Here is a direct quote from the official Israel Travel Warning put out by the United States Department of State. Keep in mind these warnings are very conservative and always air on the side of caution. They can seem scarier than they need to be (Mom).
American citizens are cautioned that a greater danger may exist around restaurants, businesses, and other places associated with U.S. interests and/or located near U.S. official buildings, such as the U.S. Embassy in Tel Aviv and the U.S. Consulate General in Jerusalem. American citizens are also urged to exercise a high degree of caution and to use common sense when patronizing restaurants, nightclubs, cafes, malls, places of worship, and theaters, especially during peak hours. Large crowds and public gatherings have been targeted by terrorists in the past and should be avoided to the extent practicable. American citizens should take into consideration that public buses, trains, and their respective terminals are “off-limits” to U.S. Government personnel… The State Department urges American citizens to remain vigilant while traveling throughout Jerusalem, especially within the commercial and downtown areas of West Jerusalem and the city center. Spontaneous or planned protests within the Old City are possible, especially after Friday prayers. Some of these protests have led to violent clashes.
Even though they are quite serious, I always find these warnings a bit humorous. I am a tourist here, but I am supposed to avoid “restaurants, cafes, buses, or any large, crowded places.” In other words, anywhere popular or cool – I should not go there. So you may be thinking, “what places does that leave?” I guess I can hang out in the suburbs or just stay holed up in my hotel room watching bad Israeli Television – that would be fun.
Even though Israel and its neighbors are often gracing dailies’ front pages and CNN top of the hour video clips, you would never know it by being here. The sun is shining, people are walking about doing people things. There is security everywhere – especially in Jerusalem. Whenever you enter a big restaurant or bus station or mall your bag is searched and you walk through a metal detector. Plus, since Israel has erected its very controversial and much-discussed ‘security wall’ there has been a major decrease in suicide bombings. In fact with all the security here, sometimes I feel like there could be no safer place. It’s so safe in fact, that I personally was detained by security guards at the house of the Prime Minister for more than one hour.
I was walking around one of Jerusalem’s nicer, more posh neighborhoods where the President’s and Prime Minister’s mansions are located. I was actually following a walking tour in a book a friend had given me. I walked past the guards in front of the PM’s pad and was asked to show my passport. They handed it back and I went on my way.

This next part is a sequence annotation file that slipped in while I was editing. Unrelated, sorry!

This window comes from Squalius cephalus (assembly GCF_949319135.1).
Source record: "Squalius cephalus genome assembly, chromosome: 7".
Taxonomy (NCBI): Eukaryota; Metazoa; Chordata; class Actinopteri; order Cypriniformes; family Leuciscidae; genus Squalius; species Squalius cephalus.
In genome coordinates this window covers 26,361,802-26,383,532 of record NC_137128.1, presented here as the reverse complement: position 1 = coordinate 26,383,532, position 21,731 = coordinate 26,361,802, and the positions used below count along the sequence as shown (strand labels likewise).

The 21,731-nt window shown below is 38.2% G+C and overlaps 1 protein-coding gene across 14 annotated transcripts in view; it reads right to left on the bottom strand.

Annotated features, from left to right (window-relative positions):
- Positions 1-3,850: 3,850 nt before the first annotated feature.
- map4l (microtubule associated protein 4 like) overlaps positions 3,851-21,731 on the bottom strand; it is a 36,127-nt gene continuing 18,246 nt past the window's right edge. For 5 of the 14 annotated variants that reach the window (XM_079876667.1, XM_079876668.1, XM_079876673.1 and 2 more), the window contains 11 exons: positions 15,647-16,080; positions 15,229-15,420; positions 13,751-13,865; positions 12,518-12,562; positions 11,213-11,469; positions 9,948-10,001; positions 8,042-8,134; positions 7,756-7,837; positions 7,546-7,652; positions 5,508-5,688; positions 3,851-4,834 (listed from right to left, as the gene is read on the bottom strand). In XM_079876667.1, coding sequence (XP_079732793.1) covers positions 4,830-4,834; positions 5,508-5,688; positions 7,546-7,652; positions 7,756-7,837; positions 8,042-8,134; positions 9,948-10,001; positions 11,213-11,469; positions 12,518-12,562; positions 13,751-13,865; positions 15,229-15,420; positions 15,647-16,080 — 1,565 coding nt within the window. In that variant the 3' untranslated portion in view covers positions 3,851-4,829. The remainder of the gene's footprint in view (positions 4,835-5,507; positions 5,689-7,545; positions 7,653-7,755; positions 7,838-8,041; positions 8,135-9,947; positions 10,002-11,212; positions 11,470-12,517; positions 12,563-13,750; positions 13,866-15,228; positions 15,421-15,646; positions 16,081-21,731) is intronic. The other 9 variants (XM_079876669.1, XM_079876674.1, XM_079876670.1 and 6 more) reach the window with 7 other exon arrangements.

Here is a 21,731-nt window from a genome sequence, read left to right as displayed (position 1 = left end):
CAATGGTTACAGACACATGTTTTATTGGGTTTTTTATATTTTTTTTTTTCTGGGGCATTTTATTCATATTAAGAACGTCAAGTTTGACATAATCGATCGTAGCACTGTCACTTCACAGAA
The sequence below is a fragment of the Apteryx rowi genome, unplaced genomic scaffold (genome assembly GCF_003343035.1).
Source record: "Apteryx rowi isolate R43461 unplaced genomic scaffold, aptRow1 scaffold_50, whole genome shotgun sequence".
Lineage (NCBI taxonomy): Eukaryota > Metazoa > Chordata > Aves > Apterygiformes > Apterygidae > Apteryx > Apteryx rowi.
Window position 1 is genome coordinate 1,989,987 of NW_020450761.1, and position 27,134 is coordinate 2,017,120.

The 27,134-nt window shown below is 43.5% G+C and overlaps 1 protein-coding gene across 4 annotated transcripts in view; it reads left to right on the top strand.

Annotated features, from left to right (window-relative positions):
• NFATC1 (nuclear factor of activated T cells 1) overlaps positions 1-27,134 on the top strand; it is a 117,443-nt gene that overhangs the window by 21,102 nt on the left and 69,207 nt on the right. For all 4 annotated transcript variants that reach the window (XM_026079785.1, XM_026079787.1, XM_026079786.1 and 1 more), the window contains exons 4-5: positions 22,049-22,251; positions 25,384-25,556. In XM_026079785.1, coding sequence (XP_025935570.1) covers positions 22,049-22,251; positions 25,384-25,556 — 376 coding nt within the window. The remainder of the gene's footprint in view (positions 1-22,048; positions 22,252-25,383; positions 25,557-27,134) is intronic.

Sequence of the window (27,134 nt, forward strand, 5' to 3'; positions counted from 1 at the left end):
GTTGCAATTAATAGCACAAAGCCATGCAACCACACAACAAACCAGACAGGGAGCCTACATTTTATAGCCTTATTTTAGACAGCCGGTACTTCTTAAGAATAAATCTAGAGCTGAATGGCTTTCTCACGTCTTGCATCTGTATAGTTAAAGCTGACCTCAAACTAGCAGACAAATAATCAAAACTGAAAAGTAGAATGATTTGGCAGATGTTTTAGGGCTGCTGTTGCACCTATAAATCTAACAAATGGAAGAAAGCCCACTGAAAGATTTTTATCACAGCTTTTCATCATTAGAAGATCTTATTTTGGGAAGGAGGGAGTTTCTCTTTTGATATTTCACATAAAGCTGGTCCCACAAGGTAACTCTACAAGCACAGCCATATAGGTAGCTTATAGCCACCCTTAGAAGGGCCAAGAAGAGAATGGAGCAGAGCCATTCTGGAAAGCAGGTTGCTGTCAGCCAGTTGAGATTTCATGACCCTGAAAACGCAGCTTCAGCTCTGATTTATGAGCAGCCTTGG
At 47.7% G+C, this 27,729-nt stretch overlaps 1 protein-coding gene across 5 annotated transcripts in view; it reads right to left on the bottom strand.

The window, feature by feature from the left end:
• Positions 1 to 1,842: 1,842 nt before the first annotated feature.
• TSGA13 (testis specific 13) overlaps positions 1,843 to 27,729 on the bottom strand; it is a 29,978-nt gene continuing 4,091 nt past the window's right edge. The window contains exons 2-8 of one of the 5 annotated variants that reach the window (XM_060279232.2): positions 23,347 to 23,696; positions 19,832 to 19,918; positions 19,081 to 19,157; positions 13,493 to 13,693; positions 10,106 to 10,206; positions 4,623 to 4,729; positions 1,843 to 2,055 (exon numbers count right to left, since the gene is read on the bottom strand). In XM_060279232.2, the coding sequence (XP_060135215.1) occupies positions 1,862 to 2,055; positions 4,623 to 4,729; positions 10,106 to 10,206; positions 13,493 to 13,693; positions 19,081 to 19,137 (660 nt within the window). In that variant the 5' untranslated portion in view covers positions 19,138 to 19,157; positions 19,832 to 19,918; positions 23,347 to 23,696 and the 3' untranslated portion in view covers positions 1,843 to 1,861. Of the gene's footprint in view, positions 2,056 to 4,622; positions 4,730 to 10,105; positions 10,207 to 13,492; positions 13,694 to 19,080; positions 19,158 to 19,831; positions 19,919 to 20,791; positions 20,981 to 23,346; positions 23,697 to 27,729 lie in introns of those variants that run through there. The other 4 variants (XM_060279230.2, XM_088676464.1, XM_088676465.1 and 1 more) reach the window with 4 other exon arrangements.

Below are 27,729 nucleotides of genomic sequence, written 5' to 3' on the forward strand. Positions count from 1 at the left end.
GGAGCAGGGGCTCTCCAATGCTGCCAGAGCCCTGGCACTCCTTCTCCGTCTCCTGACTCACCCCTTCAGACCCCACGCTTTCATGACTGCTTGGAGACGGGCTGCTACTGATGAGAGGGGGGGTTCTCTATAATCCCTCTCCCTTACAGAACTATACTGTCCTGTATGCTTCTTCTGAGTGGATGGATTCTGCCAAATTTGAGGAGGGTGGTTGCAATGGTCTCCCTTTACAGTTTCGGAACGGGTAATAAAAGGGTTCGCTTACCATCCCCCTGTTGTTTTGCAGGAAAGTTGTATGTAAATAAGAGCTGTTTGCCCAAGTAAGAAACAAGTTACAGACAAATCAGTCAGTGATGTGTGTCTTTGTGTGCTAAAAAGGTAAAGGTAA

The tour actually took me past the house and then had me retrace my steps and come back in front of it again. Perhaps this made me look suspicious? Or perhaps it was my shifty gaze or dodgy attire?? Either way, I was questioned by a second guard and then basically a whole gaggle of guards – young, good looking, and barely twenty-years-old – guards. I thought perhaps they were just bored and it would be fun to question the ‘obvious foreign girl’ as she walked by. But after the first hour, I figured they now had to follow a complete protocol all the way through.
They kept my passport, looked through all the pictures I had taken on my digital camera, and asked me a litany of both normal, and slightly strange, questions including some of the following:
- Were you in any Arab countries?
- Is this your first time in Israel?
- How long are you staying in Israel?
- Are you Jewish?
- Where are you staying? What address? Phone number?
- Are you married?
- What is your job?
- Where are you going next?
- Do you have your plane ticket with you?
- Do you like Israel?
- Why don’t you move here?
- Do you know what house this is?
While I stood outside on the sidewalk, they went back and forth with my passport into their little security booth to look things up and check me out. Who knows what fun nuggets they were digging up on me? It seems the biggest problem was they couldn’t reach my friend with whom I was staying. I found out later she had turned off her cell phone to take a nap and had received 9 missed calls from a ‘private number.’ So I think I was there so long… just because they couldn’t reach her to confirm my ‘suspicious’ story.
They chatted with me a little and occasionally a grin would creep across the face of one of the guards, but they all tried very hard to keep straight faces and stay in ‘character.’ I mean of course this was actually serious business. But, you know me, and at first I thought it was kind of funny, but after being held for so long I grew weary and cold as the sun set over Jerusalem and wondered what they were possibly keeping me for, knowing I have absolutely nothing to hide (well, almost nothing). After a cup of tea and a pee break, they handed me my passport, apologized for any inconvenience and with no more information I was on my way.